Sydney is known for its golden stretches of sand and bustling beachscape. Bronzed Aussies, sink slouched noses, teeny-weeny Speedos, surf lifesavers, and red and yellow flags fluttering in the wind are classic snapshots of Sydney beach culture. From the iconic and cosmopolitan Bondi, a short drive from the city, to Palm Beach, a popular day trip and picnic spot, beach connoisseurs will find the perfect sun-soaked slice of coast.
Water sports are plentiful. Surfing, swimming, kayaking and fishing are popular pastimes. If relaxation is high on the agenda, Sydney has plenty of beautiful locks where sunbathers can lay a towel and soak up some rays or enjoy some freshly cooked fish ‘n’ chips.
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Best beaches near the city
Without a doubt Bondi is a favorite for the best beach near the city. About 15 minutes by car or bus from the central business district, it’s a great place to trade the buzz of traffic for the calming goo of surf. Bondi actually comes from an aboriginal word meaning “sound of water breaking over rocks”. From here, visitors can breathe in beautiful scenery along the Bondi to Coogee Coastal Walk , which winds along the sandstone cliffs past popular cafes, rocky outcrops, beaches and coves.
Those looking for a quiet stretch of sand can head to the harbor beaches . Calm waters lap these sheltered coves and pretty stretches of shoreline, and many offer nearby cafes and idyllic picnic spots. Balmoral Beach and Nielsen Park are favorites.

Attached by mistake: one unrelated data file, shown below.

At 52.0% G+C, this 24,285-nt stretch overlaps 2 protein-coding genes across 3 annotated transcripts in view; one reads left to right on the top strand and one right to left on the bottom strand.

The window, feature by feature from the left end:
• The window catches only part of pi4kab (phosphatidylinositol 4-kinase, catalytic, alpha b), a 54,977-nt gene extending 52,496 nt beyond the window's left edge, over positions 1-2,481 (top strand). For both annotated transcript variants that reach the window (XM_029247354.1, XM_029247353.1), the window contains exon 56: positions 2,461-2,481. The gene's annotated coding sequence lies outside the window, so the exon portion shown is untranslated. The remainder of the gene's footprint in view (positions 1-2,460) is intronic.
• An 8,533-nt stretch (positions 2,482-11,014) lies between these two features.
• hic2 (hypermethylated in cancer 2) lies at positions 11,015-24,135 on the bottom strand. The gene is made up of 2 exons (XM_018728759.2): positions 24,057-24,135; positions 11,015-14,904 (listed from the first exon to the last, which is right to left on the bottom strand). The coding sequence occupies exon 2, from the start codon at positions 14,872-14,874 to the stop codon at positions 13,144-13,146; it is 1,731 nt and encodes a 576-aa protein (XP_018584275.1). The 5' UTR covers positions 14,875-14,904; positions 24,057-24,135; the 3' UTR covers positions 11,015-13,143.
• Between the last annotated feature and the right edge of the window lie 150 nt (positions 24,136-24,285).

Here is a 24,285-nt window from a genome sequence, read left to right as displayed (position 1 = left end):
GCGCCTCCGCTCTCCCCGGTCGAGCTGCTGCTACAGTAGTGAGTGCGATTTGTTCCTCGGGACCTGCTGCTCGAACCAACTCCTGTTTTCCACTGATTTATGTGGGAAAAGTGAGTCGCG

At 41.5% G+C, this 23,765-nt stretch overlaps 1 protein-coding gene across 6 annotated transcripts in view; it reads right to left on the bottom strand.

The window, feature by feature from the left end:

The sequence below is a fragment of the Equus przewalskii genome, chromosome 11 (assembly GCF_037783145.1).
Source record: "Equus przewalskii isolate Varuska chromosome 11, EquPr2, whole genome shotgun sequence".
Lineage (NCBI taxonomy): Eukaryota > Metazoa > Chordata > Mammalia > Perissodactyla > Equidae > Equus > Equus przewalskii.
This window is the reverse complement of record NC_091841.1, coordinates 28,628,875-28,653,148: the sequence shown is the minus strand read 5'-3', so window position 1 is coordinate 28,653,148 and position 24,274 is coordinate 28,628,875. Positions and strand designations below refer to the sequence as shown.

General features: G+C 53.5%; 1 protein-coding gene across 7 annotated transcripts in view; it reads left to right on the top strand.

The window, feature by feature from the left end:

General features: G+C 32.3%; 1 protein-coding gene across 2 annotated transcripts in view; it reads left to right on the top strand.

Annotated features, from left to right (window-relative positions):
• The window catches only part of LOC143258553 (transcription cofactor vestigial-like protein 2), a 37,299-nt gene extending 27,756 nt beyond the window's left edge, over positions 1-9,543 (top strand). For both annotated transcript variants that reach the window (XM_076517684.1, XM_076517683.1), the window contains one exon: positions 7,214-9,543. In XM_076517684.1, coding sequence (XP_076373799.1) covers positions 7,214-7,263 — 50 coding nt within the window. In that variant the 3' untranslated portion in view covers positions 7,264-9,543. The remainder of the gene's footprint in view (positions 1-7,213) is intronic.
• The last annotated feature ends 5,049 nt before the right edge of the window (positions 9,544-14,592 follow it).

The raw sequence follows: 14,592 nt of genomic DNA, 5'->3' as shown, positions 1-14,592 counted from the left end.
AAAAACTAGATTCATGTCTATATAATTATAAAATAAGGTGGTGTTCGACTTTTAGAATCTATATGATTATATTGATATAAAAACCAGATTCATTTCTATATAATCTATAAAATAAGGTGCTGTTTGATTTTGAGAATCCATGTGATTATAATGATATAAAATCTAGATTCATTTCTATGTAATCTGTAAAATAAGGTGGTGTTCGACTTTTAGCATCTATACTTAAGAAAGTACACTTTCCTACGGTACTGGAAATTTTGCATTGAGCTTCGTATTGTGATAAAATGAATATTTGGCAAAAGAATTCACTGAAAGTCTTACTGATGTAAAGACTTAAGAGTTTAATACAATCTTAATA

Best beaches for swimming
Blessed with relatively warm water all year round and beautiful green shoals Sydney Beaches are sprinkled with wonderful swimming spots. Close to town, North Bondi is a fantastic place to enjoy a cool dip and a dose of Aussie beach culture at the same time. But watch out for ‘Backpackers Rip’, a dangerous Riptide at the southern end of the beach. Adjacent to Heritage-listed Strickland House , Milk Beach Vaucluse, in Sydney Harbor National Park , is small and quiet with commanding city views. Balmoral Beach to the north of Sydney and Nielsen Park to the east both offer swimming pools with shark nets for safe swimming.
Swimmers who want to wear their caps and goggles for some serious laps can choose from a selection of beachfront ocean pools. For over a century, the Bondi Baths on Iceberg has been a famous Sydney swimming spot with a 50-metre Olympic size pool and a smaller children’s pool. Dating back to 1886, McIver’s Baths at Coogee Beach is Australia’s only seawater swimming pool reserved for women. Female swimmers can paddle here in privacy and then unwind with a relaxing massage while overlooking the beach, while being near Wylie’s Bathswelcomes both men and women. At the southern end of Palm Beach, a 115-foot (35 m) ocean pool is suitable for swimming, although children often frolic in the shallow end. The cliff-top pools at Zoetwater , Bronte , and Maroubra are also great for a paddle with panoramic views.
Sydney’s beaches often make enticing lists for the best water quality palm tree beach , Whale Beach , and Avalon in the north and Maroubra Beach , while in the eastern suburbs Nielsen Park is a relatively clean harbor beach.
Best surfing beaches
Sydney is world famous as a surfing hotspot. Avid boarders can choose from over 70 beaches with fantastic breaks for all levels. On Sydney’s Northern Beaches, Freshwater Beach is the birthplace of surfing in Australia. In 1914, Hawaiian ‘Duke’ Kahanamoku first hit the waves here, and today it’s still a top pick with fairly consistent swells. nearby Curl Curl is also a favorite.